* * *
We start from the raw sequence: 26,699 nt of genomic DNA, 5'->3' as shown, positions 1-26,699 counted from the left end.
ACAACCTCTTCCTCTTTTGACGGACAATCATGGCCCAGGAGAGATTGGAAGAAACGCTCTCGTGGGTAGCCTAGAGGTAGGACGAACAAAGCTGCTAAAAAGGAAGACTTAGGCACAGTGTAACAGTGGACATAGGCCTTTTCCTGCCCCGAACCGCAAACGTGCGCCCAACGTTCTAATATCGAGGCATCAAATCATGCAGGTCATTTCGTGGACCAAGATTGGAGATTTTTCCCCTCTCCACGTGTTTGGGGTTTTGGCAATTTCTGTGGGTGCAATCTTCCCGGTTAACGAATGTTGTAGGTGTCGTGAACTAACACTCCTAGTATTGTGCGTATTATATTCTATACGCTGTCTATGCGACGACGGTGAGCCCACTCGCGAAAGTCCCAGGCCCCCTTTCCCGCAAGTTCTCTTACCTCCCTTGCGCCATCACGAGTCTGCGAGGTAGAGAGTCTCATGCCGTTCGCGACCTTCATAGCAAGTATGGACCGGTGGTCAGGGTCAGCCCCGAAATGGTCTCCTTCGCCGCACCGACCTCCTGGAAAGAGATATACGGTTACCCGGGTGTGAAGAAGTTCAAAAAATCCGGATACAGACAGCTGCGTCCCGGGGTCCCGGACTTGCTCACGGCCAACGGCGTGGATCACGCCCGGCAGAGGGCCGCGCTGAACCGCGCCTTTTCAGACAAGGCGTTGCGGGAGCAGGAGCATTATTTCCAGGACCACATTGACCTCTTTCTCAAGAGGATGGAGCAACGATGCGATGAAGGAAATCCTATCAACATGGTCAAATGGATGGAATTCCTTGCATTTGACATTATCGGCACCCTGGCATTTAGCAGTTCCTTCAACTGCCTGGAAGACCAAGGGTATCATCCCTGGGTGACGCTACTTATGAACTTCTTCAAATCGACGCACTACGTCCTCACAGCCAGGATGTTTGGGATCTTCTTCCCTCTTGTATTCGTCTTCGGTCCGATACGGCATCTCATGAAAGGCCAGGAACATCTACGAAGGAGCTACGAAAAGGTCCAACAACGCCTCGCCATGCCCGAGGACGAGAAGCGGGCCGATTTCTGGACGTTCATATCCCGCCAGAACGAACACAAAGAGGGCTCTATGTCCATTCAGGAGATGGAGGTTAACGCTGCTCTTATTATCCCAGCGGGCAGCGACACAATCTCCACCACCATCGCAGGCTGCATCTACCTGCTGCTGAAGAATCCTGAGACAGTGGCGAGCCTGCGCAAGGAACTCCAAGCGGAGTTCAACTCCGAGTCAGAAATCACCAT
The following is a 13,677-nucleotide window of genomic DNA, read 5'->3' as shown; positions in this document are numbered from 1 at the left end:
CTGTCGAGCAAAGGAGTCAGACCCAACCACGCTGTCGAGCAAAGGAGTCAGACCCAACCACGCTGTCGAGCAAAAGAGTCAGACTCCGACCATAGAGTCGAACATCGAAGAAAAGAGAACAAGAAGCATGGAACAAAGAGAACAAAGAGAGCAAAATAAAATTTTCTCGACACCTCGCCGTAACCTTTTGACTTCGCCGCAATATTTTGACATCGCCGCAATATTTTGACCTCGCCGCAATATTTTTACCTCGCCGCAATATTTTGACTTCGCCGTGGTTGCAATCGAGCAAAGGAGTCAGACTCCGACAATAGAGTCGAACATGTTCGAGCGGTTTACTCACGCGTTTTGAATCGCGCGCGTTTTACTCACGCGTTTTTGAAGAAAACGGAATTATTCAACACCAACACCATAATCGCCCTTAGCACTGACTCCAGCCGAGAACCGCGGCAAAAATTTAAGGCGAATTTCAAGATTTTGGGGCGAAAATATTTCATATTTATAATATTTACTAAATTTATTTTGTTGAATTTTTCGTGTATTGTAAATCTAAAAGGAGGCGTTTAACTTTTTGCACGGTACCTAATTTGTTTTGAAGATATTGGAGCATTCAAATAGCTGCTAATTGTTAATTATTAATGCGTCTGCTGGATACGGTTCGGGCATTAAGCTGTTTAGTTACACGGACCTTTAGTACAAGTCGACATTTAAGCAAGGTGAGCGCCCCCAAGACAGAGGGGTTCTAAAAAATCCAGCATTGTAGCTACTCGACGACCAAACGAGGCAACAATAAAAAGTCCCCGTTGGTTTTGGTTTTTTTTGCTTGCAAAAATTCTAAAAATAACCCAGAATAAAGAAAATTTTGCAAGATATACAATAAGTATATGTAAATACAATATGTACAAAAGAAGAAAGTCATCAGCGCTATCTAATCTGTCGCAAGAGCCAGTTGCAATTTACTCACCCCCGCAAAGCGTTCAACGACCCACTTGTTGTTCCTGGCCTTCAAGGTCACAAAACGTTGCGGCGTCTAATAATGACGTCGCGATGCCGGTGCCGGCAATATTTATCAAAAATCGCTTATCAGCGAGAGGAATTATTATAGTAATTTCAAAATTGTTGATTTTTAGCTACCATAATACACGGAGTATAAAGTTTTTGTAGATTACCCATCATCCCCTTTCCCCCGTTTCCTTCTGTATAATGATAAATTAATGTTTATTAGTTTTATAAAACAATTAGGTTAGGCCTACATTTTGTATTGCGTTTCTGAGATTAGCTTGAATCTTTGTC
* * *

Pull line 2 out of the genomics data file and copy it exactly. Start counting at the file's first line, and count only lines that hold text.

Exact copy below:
ACAACCTCTTCCTCTTTTGACGGACAATCATGGCCCAGGAGAGATTGGAAGAAACGCTCTCGTGGGTAGCCTAGAGGTAGGACGAACAAAGCTGCTAAAAAGGAAGACTTAGGCACAGTGTAACAGTGGACATAGGCCTTTTCCTGCCCCGAACCGCAAACGTGCGCCCAACGTTCTAATATCGAGGCATCAAATCATGCAGGTCATTTCGTGGACCAAGATTGGAGATTTTTCCCCTCTCCACGTGTTTGGGGTTTTGGCAATTTCTGTGGGTGCAATCTTCCCGGTTAACGAATGTTGTAGGTGTCGTGAACTAACACTCCTAGTATTGTGCGTATTATATTCTATACGCTGTCTATGCGACGACGGTGAGCCCACTCGCGAAAGTCCCAGGCCCCCTTTCCCGCAAGTTCTCTTACCTCCCTTGCGCCATCACGAGTCTGCGAGGTAGAGAGTCTCATGCCGTTCGCGACCTTCATAGCAAGTATGGACCGGTGGTCAGGGTCAGCCCCGAAATGGTCTCCTTCGCCGCACCGACCTCCTGGAAAGAGATATACGGTTACCCGGGTGTGAAGAAGTTCAAAAAATCCGGATACAGACAGCTGCGTCCCGGGGTCCCGGACTTGCTCACGGCCAACGGCGTGGATCACGCCCGGCAGAGGGCCGCGCTGAACCGCGCCTTTTCAGACAAGGCGTTGCGGGAGCAGGAGCATTATTTCCAGGACCACATTGACCTCTTTCTCAAGAGGATGGAGCAACGATGCGATGAAGGAAATCCTATCAACATGGTCAAATGGATGGAATTCCTTGCATTTGACATTATCGGCACCCTGGCATTTAGCAGTTCCTTCAACTGCCTGGAAGACCAAGGGTATCATCCCTGGGTGACGCTACTTATGAACTTCTTCAAATCGACGCACTACGTCCTCACAGCCAGGATGTTTGGGATCTTCTTCCCTCTTGTATTCGTCTTCGGTCCGATACGGCATCTCATGAAAGGCCAGGAACATCTACGAAGGAGCTACGAAAAGGTCCAACAACGCCTCGCCATGCCCGAGGACGAGAAGCGGGCCGATTTCTGGACGTTCATATCCCGCCAGAACGAACACAAAGAGGGCTCTATGTCCATTCAGGAGATGGAGGTTAACGCTGCTCTTATTATCCCAGCGGGCAGCGACACAATCTCCACCACCATCGCAGGCTGCATCTACCTGCTGCTGAAGAATCCTGAGACAGTGGCGAGCCTGCGCAAGGAACTCCAAGCGGAGTTCAACTCCGAGTCAGAAATCACCAT